Amazon’s Video Game Power Grab with Twitch Prime

In 2014, Amazon bought the massive streaming service known as Twitch. Three years later Twitch now has a paid membership known as Twitch Prime that is free if one is already an Amazon Prime member. Meanwhile, Twitch has reached out to a multitude of video game companies in an attempt to gather a larger audience.

Twitch and video games are already tied together. Twitch is primarily used to stream video games of all varieties, but YouTube also has a massive presence in the video game community. Google owns YouTube and Amazon is competing with Google. That is the strategy behind why Amazon bought Twitch. One of Google’s largest properties is YouTube, and Twitch is something that can compete with and maybe someday rival YouTube. Amazon wants to take on Google, so they started by competing with one of its largest money makers.

But will this strategy work?

With Twitch Prime, this strategy may stand a chance. Twitch has been expanding in recent years, but YouTube is still a colossus. It is reasonable to think that YouTube can’t be competed with, but if that was true then why did Google try to buy Twitch?

Twitch

Twitch has a great foothold in the videogame market that is actively growing thanks to Twitch Prime. This new service that is directly related to Amazon Prime allows members free  “game loot” by making partnerships with various video game companies. This cross promotion is important and done with multiple gaming companies. I will be using Hi-Rez as an example.

TwitchHi-Rez is the gaming studio responsible for the hit MOBA Smite. While only a few years old, Smite has over 25 million players and is growing. In the month of January, Twitch Prime focused on promoting Smite. Exclusive skins, chest rolls, and access to an event were given to Twitch Prime members. These things would either have to be bought or were not attainable otherwise.

Twitch Prime also went as far as to host Smite’s World Championship in association with Coca-Cola. This is a huge step that promotes Twitch Prime, Hi-Rez, and Amazon all at once. Amazon Prime members get Twitch Prime for free, so if a subscriber has an interest in video games obtaining Twitch Prime is easy and painless. Once that subscriber has Twitch Prime, they would be immediately made aware of Smite and its world championship that they could watch for free. After watching, they may be interested in the game which is free too.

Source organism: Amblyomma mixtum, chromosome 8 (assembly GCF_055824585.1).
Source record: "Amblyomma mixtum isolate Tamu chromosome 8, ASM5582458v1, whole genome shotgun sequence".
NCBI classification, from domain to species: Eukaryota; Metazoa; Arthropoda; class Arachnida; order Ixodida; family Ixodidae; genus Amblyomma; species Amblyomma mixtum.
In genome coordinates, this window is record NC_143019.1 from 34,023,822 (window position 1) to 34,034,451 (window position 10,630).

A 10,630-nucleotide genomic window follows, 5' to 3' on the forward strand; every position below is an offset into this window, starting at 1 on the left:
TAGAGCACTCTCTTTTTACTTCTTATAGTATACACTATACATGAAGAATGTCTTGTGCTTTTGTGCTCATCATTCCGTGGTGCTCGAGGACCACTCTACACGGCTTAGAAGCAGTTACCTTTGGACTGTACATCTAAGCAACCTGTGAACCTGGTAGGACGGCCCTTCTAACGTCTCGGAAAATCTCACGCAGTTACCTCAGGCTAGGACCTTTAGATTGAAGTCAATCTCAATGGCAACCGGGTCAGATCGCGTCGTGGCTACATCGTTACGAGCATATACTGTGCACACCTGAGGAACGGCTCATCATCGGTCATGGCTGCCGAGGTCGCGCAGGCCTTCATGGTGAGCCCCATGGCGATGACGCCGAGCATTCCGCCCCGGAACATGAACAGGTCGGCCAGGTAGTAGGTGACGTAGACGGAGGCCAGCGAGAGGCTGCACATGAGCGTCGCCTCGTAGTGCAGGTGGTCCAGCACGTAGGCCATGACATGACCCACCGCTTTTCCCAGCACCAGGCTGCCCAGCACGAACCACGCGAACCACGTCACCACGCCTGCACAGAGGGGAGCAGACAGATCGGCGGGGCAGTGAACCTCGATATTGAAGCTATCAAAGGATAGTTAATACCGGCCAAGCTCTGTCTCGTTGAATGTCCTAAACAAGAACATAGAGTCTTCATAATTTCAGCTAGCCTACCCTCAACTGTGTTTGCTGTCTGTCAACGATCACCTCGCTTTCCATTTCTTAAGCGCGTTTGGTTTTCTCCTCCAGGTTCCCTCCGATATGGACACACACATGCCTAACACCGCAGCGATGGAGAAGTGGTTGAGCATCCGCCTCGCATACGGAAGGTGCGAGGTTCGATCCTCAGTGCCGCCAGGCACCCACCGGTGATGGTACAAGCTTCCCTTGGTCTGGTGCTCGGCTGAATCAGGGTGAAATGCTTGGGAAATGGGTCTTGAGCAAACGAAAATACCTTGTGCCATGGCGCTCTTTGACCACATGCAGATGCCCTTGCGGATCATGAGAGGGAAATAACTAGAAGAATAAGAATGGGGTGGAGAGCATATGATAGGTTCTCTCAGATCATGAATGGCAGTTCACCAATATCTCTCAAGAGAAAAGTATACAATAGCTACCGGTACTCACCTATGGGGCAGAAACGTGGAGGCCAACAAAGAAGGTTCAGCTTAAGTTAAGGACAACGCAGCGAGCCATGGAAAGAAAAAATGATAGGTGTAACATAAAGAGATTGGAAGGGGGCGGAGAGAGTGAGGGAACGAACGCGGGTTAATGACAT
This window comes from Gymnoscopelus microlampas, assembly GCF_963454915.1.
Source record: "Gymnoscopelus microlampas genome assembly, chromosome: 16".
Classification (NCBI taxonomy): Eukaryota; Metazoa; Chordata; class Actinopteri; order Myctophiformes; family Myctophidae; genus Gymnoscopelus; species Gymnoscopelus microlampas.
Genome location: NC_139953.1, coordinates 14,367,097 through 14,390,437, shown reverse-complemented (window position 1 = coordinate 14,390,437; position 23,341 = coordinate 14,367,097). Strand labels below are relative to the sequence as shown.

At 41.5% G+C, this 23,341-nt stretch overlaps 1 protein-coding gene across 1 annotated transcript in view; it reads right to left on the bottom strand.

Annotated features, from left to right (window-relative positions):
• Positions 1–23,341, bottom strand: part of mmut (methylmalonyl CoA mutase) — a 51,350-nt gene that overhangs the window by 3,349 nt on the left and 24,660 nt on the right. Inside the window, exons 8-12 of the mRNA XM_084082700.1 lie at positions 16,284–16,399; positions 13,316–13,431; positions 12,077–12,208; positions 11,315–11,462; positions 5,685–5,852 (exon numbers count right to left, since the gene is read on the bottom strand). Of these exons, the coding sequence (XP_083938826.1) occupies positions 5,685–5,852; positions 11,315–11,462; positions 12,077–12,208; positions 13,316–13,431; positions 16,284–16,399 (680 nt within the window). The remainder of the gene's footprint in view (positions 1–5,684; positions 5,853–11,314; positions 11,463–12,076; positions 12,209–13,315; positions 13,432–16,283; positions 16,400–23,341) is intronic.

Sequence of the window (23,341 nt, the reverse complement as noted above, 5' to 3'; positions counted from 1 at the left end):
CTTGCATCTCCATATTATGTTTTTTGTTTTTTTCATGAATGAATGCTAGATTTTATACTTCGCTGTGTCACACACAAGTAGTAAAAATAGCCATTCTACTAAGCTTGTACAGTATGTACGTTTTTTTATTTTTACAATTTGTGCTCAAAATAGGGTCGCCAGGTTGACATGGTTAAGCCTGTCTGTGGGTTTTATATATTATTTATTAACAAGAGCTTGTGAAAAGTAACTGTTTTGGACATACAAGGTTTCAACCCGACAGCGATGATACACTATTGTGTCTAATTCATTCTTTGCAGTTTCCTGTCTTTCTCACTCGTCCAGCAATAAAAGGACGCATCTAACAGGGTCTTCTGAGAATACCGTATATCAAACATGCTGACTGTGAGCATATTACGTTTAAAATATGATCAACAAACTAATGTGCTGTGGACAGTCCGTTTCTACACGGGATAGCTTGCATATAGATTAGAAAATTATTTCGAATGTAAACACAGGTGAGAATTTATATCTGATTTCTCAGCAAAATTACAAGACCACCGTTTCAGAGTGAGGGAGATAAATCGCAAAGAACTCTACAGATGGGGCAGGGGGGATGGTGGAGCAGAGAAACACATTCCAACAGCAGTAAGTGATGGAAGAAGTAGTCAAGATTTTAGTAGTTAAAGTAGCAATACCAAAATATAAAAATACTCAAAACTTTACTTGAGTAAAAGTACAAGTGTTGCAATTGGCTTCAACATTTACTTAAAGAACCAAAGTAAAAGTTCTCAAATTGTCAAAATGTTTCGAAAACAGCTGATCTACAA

This chain of events is beneficial to all three companies without forcing the individual to jump through a multitude of hoops. It is a creative, yet simple way Amazon is using Twitch to compete with YouTube and by extension, compete with Google.

So far, the strategy is effective. It worked on me, as I am an avid Smite player and had not heard about Twitch Prime until Hi-Rez began to advertise it. I already have an Amazon Prime membership, so it was easy for me to get Twitch Prime.

It is working now; however, that does not mean it will continue to work. The biggest roadblock that Amazon has is that it is trying to compete with Google. While Google is already a difficult company to compete with, YouTube is its own headache. While Twitch is growing, it has a long way to go before it can overpower YouTube.

That begs the question, is it possible to overpower YouTube? Can Amazon compete with Google like this? Will Twitch only rest in its large, but specific video game market? YouTube meanwhile has a multitude of video markets with video games being only one.

Only time will tell if Amazon’s strategy will continue to work. Companies like Hi-Rez will continue to benefit in the meantime. The trifecta of marketing is running smoothly, but will it ever gain enough momentum to overpower its rivals?

Sam King

2 thoughts on “Amazon’s Video Game Power Grab with Twitch Prime

  1. You ask if it is possible to overpower YouTube, which I don’t think should be Twitch/Amazon’s goal. Twitch’s main strength is its dominance over the competitive gaming market, where viewers can watch live tournaments of games like Smite, CSGO, LOL, or DOTA. Trying to compete with YouTube step for step seems to me like a bad idea.

    If Twitch continues down this road while heavily promoting itself as the ESPN of video games, with its own in-house media organizations it will fair much better against YouTube which continues to struggle to promote its own live streaming service and so far hasn’t made streamed any major events (except for political debates and similar events).

  2. I don’t think Twitch needs to, or should, try to compete step for step with YouTube. Twitch fills a more specialized niche, and does it better than YouTube or other live-streaming services (not many of us are streaming on Periscope are we?). But I do believe what they are doing now is the right path. If they continue to cross-promote while increasing the amount of special events (such as CSGO championships) Twitch will grow into its own giant.

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